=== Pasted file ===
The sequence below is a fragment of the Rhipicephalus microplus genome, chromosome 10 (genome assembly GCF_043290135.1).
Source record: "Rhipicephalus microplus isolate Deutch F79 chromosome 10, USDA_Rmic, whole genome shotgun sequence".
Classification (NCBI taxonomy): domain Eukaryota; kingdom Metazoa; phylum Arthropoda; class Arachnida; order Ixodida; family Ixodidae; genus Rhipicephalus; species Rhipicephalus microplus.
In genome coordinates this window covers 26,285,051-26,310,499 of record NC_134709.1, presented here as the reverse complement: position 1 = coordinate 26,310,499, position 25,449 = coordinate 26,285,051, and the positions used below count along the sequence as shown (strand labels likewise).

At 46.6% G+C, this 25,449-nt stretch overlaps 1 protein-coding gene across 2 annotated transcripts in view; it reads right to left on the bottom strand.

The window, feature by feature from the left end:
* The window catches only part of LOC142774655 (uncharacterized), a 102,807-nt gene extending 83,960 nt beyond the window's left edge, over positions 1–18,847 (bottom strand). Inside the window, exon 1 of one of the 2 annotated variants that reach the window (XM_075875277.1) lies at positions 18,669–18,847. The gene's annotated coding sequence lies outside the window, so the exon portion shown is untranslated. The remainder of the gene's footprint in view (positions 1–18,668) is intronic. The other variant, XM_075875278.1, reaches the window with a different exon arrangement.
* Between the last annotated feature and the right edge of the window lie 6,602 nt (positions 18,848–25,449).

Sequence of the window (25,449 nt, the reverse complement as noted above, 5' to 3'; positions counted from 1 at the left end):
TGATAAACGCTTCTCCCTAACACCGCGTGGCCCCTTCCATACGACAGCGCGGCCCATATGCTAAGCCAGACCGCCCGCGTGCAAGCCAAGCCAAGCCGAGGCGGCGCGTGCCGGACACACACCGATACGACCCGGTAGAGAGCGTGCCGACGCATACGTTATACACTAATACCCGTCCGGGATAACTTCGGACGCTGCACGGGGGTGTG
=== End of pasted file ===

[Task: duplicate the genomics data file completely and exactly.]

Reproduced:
The sequence below is a fragment of the Rhipicephalus microplus genome, chromosome 10 (genome assembly GCF_043290135.1).
Source record: "Rhipicephalus microplus isolate Deutch F79 chromosome 10, USDA_Rmic, whole genome shotgun sequence".
Classification (NCBI taxonomy): domain Eukaryota; kingdom Metazoa; phylum Arthropoda; class Arachnida; order Ixodida; family Ixodidae; genus Rhipicephalus; species Rhipicephalus microplus.
In genome coordinates this window covers 26,285,051-26,310,499 of record NC_134709.1, presented here as the reverse complement: position 1 = coordinate 26,310,499, position 25,449 = coordinate 26,285,051, and the positions used below count along the sequence as shown (strand labels likewise).

At 46.6% G+C, this 25,449-nt stretch overlaps 1 protein-coding gene across 2 annotated transcripts in view; it reads right to left on the bottom strand.

The window, feature by feature from the left end:
* The window catches only part of LOC142774655 (uncharacterized), a 102,807-nt gene extending 83,960 nt beyond the window's left edge, over positions 1–18,847 (bottom strand). Inside the window, exon 1 of one of the 2 annotated variants that reach the window (XM_075875277.1) lies at positions 18,669–18,847. The gene's annotated coding sequence lies outside the window, so the exon portion shown is untranslated. The remainder of the gene's footprint in view (positions 1–18,668) is intronic. The other variant, XM_075875278.1, reaches the window with a different exon arrangement.
* Between the last annotated feature and the right edge of the window lie 6,602 nt (positions 18,848–25,449).

Sequence of the window (25,449 nt, the reverse complement as noted above, 5' to 3'; positions counted from 1 at the left end):
TGATAAACGCTTCTCCCTAACACCGCGTGGCCCCTTCCATACGACAGCGCGGCCCATATGCTAAGCCAGACCGCCCGCGTGCAAGCCAAGCCAAGCCGAGGCGGCGCGTGCCGGACACACACCGATACGACCCGGTAGAGAGCGTGCCGACGCATACGTTATACACTAATACCCGTCCGGGATAACTTCGGACGCTGCACGGGGGTGTG